霍普金:在一项任务中,志愿者可能会被要求听一系列的方向指示……上、下、左、右、右、下、左……然后根据他们对列表的记忆程度确定自己在网格中的位置。这里桑德森扮演实验者……和参与者的角色。

[Study Audio]

[实验音频]

Experimenter: So, what’s your initial guess?

实验者:那么,你最初的猜测是什么?

Subject: Um, I’ll go with row 6 column 1.

主题:嗯,我会选择第 6 行第 1 列。

Experimenter: Ok, and Pepper, what do you think?

实验者:好的,Pepper,你怎么看?

Pepper: I actually think that we’re in row 7 and column 1.

Pepper:我实际上认为我们在第 7 行第 1 列。

Hopkin: Now…in the other half of the tasks, Pepper runs the show.

霍普金:现在……在另一半任务中,Pepper负责表演。

Saunderson: So Pepper was alone in the room with the participant. It was Pepper’s study, Pepper saying, you know, welcome to my study.

桑德森:Pepper和参与者单独呆在房间里。这是 Pepper的研究,Pepper说,欢迎来到我的实验。

[Study Audio]

[实验音频]

Pepper: Please take a seat at the chair in front of you and we’ll get started. My name is Pepper and I’d like you to join me.

Pepper:请坐在你面前的椅子上,我们开始吧。我的名字是 Pepper,我希望你能加入我的行列。

Hopkin: The tasks were the same…tests that challenge attention and memory. But this time, it was Pepper the Experimenter…Dr. Pepper, perhaps... offering the suggestion after the person made an initial guess.

霍普金:任务是一样的……挑战注意力和记忆力的测试。但这一次,实验者是Pepper……博士。Pepper,也许……在对方做出初步判断后提出建议。

[Study Audio]

[学习音频]

Pepper: Personally I counted seven police stations. Now, what is the final guess you would like to lock in?

Pepper:我个人数了七个警察局。现在,您的最终判断是什么?

Hopkin: And what Saunderson found was that Pepper had better luck at getting people to change their response when acting as a fellow test-taker, not as a leader. Now, that could be because participants didn’t view the robot as being a legitimate authority figure. Or because there’s something deeply creepy about a bossy robot…especially one that reminds you that your winnings will be docked if your answers are incorrect.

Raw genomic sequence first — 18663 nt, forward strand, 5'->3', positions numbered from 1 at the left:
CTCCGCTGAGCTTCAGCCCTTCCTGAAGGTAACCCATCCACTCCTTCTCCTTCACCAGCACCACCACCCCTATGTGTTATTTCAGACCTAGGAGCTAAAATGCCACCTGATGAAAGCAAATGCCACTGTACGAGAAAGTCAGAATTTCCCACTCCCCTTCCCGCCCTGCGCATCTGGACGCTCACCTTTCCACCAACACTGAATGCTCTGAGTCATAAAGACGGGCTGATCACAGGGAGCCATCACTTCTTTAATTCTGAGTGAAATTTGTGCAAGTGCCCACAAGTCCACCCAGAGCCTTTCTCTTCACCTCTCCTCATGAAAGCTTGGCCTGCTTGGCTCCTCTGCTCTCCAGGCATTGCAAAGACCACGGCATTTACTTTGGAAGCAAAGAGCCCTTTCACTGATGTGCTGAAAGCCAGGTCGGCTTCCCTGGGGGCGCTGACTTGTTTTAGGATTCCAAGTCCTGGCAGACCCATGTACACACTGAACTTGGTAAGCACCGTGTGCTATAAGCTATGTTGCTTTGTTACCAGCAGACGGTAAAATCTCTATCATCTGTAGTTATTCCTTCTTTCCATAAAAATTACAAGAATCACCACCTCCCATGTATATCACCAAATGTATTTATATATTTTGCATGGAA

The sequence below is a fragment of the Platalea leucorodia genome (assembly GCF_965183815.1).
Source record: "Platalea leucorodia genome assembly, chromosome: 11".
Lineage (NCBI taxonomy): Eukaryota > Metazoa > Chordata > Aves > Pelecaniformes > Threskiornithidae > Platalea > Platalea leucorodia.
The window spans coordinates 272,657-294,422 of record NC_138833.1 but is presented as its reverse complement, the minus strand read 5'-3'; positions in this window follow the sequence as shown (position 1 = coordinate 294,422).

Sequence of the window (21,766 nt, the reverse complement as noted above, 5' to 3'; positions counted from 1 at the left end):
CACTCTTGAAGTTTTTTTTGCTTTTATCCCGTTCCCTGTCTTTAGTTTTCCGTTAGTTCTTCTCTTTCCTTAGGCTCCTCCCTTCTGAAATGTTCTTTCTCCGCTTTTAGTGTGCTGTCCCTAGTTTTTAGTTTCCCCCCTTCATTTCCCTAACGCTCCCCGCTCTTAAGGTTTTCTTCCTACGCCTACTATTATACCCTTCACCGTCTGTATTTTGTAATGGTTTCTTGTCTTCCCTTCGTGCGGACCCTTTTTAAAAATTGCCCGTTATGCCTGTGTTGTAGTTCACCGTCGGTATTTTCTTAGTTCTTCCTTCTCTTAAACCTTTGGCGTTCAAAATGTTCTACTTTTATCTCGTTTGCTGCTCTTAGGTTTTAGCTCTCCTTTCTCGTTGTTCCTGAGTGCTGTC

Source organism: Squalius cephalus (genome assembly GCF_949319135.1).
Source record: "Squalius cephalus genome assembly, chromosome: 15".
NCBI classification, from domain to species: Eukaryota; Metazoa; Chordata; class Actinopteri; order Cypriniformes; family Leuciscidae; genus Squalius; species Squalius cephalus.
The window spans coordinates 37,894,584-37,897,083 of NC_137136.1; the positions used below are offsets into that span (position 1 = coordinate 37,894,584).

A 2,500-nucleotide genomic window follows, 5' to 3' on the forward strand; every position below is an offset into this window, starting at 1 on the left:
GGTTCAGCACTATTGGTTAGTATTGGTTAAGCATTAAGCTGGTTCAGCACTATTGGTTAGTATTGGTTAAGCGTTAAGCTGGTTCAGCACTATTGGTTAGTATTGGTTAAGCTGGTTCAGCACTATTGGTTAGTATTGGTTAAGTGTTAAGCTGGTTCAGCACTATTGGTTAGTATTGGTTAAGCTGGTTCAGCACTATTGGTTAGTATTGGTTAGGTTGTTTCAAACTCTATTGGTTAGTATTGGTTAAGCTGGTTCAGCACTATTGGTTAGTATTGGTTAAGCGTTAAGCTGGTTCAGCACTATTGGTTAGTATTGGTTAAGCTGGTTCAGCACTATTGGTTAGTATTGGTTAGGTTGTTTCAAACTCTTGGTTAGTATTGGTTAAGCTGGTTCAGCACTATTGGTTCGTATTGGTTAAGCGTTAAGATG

霍普金:桑德森的发现是,Pepper在作为被测试者而非测试者时更容易让人们改变。现在,可能是因为参与者没法将机器人当作权威人物。或者是因为专横的机器人让人毛骨悚然...特别是它会提醒你,如果你的答案不正确,你的奖金将被扣掉。

Saunderson: It made people seemingly very uncomfortable with this idea of a robot not only in charge but using that authority in a slightly negative way.

桑德森:机器人不仅负责,而且还以一种略微消极的方式使用这种权威,这似乎让人们对机器人的想法感到非常不舒服。

Hopkin: And some were more bothered than others.

霍普金:有些人比其他人更烦恼。

Saunderson: Everyone didn’t love the sort of dominant nature of the robot, but men in particular were very uncomfortable and seemingly had their sense of autonomy or status threatened by this cute little four foot-tall robot.

桑德森:并不是每个人都喜欢这个机器人的支配性,男性尤其感到不舒服,似乎他们的自主感或地位受到了这个可爱的四英尺高的小机器人的威胁。

Hopkin: Does this mean there’s no future for robot nurses or instructors?

霍普金:这是否意味着机器人护士或教师没有未来?

Saunderson: This isn’t saying you can’t ever put a robot in charge. You just need to be very conscious and cautious with it. It shouldn’t be dominant. It shouldn’t be authoritative. It shouldn’t maybe even try to be an authority figure.

桑德森:这并不是说永远不能让机器人做主。只是需要非常有意识和谨慎对待它。它不应该占主导地位。它不应该是权威的。它甚至不应该试图成为权威人物。

Hopkin: And if all else fails, just make it more adorable. Saunderson recalls a study in which engineers had designed a library robot.

霍普金:如果所有这些都不行,那就试着让它可爱一点吧。桑德森回忆起一项研究,其工程师设计了一个图书馆机器人。

Saunderson: It was just literally like a cart that drove around and put books back.